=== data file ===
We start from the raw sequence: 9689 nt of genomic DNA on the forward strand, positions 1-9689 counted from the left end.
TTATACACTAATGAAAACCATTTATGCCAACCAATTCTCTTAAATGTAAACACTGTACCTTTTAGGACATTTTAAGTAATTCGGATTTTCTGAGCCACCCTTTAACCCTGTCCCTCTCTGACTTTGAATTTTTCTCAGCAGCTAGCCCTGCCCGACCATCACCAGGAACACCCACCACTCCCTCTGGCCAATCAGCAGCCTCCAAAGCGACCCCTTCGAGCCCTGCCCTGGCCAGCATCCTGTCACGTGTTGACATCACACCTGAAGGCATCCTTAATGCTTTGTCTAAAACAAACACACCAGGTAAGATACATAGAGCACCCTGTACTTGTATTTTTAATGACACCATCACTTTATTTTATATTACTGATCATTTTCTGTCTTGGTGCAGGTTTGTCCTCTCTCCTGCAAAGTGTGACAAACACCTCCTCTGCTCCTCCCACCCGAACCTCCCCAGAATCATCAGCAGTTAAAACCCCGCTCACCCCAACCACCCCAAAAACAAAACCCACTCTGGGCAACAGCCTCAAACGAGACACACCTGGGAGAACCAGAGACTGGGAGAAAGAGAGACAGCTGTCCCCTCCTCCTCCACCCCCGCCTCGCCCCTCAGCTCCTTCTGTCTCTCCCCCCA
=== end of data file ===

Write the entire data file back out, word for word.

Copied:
We start from the raw sequence: 9689 nt of genomic DNA on the forward strand, positions 1-9689 counted from the left end.
TTATACACTAATGAAAACCATTTATGCCAACCAATTCTCTTAAATGTAAACACTGTACCTTTTAGGACATTTTAAGTAATTCGGATTTTCTGAGCCACCCTTTAACCCTGTCCCTCTCTGACTTTGAATTTTTCTCAGCAGCTAGCCCTGCCCGACCATCACCAGGAACACCCACCACTCCCTCTGGCCAATCAGCAGCCTCCAAAGCGACCCCTTCGAGCCCTGCCCTGGCCAGCATCCTGTCACGTGTTGACATCACACCTGAAGGCATCCTTAATGCTTTGTCTAAAACAAACACACCAGGTAAGATACATAGAGCACCCTGTACTTGTATTTTTAATGACACCATCACTTTATTTTATATTACTGATCATTTTCTGTCTTGGTGCAGGTTTGTCCTCTCTCCTGCAAAGTGTGACAAACACCTCCTCTGCTCCTCCCACCCGAACCTCCCCAGAATCATCAGCAGTTAAAACCCCGCTCACCCCAACCACCCCAAAAACAAAACCCACTCTGGGCAACAGCCTCAAACGAGACACACCTGGGAGAACCAGAGACTGGGAGAAAGAGAGACAGCTGTCCCCTCCTCCTCCACCCCCGCCTCGCCCCTCAGCTCCTTCTGTCTCTCCCCCCA